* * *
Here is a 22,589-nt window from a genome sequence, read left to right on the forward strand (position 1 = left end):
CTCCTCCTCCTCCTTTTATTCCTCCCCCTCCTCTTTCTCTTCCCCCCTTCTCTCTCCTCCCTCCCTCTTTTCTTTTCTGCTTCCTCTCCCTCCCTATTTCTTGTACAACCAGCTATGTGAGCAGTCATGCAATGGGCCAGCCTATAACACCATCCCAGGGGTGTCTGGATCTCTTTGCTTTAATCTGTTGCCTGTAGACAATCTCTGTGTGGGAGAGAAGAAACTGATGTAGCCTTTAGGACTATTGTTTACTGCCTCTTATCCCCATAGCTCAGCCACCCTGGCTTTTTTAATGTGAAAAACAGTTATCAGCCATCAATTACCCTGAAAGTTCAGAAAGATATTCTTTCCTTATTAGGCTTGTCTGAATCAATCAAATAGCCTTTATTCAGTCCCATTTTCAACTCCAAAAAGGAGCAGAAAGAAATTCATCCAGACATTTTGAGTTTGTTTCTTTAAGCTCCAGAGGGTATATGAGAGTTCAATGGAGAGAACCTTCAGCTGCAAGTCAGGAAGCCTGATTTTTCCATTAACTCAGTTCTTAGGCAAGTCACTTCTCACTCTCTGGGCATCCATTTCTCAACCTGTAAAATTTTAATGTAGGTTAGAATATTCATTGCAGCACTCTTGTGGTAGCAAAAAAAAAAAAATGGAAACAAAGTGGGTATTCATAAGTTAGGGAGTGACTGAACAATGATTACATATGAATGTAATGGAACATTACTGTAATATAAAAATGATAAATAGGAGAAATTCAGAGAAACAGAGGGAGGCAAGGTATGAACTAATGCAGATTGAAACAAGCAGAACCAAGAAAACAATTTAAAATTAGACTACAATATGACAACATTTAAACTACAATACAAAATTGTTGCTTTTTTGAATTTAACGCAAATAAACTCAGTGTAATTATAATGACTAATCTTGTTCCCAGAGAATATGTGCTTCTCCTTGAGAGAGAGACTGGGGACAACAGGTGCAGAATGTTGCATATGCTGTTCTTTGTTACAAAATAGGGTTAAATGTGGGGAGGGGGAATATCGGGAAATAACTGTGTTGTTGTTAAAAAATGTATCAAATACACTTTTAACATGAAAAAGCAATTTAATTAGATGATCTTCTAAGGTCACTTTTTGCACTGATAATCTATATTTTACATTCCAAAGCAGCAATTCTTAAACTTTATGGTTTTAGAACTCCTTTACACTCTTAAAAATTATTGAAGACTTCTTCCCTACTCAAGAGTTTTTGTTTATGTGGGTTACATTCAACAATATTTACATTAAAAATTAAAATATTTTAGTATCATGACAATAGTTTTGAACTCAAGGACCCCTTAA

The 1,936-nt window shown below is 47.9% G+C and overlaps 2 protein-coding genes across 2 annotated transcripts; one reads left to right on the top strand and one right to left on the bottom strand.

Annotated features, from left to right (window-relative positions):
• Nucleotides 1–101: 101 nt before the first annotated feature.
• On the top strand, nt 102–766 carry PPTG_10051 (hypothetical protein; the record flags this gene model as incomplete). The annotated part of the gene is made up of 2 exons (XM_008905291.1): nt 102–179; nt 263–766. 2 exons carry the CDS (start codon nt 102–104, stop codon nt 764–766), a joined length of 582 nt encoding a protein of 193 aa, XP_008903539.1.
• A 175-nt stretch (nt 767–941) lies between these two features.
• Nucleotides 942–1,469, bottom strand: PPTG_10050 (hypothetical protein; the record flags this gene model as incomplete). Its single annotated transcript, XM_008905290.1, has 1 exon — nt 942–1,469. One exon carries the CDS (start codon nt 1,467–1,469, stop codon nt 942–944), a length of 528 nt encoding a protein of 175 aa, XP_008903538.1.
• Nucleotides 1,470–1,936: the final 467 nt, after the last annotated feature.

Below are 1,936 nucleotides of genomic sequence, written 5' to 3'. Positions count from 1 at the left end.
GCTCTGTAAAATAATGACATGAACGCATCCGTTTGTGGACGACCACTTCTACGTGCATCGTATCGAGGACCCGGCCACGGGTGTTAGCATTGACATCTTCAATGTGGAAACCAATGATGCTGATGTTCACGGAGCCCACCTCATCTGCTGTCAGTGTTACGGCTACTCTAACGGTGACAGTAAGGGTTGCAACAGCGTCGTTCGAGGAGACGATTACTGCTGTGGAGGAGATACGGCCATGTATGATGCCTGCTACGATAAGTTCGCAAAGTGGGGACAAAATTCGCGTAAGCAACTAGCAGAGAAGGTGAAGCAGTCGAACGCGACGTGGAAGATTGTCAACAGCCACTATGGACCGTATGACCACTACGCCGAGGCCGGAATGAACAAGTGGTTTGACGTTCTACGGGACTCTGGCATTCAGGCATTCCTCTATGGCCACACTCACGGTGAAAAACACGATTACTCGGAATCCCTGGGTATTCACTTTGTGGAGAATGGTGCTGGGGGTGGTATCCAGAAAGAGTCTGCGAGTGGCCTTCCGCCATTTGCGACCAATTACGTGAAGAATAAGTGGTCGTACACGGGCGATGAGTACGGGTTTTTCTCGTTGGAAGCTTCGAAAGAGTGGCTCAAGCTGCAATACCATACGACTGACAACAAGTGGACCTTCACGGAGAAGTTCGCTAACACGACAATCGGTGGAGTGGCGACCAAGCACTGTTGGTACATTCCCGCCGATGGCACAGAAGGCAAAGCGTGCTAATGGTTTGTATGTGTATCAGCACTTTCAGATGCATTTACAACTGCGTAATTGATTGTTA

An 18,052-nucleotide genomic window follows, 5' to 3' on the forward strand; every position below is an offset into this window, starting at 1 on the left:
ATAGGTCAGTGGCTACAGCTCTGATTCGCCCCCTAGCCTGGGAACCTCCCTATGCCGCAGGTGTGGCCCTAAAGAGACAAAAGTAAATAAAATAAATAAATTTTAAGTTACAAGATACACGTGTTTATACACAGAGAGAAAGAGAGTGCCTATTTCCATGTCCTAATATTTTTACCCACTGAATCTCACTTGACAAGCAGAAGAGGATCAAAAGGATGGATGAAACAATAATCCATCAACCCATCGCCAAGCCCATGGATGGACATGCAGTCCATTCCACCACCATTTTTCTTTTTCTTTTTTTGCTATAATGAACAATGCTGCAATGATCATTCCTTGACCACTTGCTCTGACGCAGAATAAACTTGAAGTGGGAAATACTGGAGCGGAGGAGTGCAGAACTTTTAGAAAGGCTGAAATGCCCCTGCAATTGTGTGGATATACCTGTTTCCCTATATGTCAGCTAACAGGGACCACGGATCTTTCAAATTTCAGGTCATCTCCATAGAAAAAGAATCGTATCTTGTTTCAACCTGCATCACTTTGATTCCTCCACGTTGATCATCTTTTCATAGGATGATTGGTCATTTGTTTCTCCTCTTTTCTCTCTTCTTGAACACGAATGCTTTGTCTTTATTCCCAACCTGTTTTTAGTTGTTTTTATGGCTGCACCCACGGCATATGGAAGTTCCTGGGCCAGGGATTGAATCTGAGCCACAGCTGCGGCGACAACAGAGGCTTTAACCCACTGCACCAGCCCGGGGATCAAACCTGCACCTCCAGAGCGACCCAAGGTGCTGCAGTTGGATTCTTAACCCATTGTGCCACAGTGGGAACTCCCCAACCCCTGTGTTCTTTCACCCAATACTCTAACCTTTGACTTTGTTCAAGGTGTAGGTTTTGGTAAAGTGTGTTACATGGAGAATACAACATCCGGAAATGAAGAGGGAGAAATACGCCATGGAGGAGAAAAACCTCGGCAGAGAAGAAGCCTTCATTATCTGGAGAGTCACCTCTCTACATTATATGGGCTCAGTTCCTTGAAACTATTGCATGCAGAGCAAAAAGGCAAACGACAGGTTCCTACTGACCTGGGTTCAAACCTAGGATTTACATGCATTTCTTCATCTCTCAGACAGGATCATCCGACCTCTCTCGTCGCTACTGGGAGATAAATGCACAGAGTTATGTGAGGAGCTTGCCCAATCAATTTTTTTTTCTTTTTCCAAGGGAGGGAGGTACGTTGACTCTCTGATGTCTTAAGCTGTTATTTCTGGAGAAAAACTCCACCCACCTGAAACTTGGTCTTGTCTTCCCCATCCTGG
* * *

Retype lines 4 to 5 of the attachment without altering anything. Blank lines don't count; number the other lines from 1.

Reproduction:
Annotated features, from left to right (window-relative positions):
• Nucleotides 1–101: 101 nt before the first annotated feature.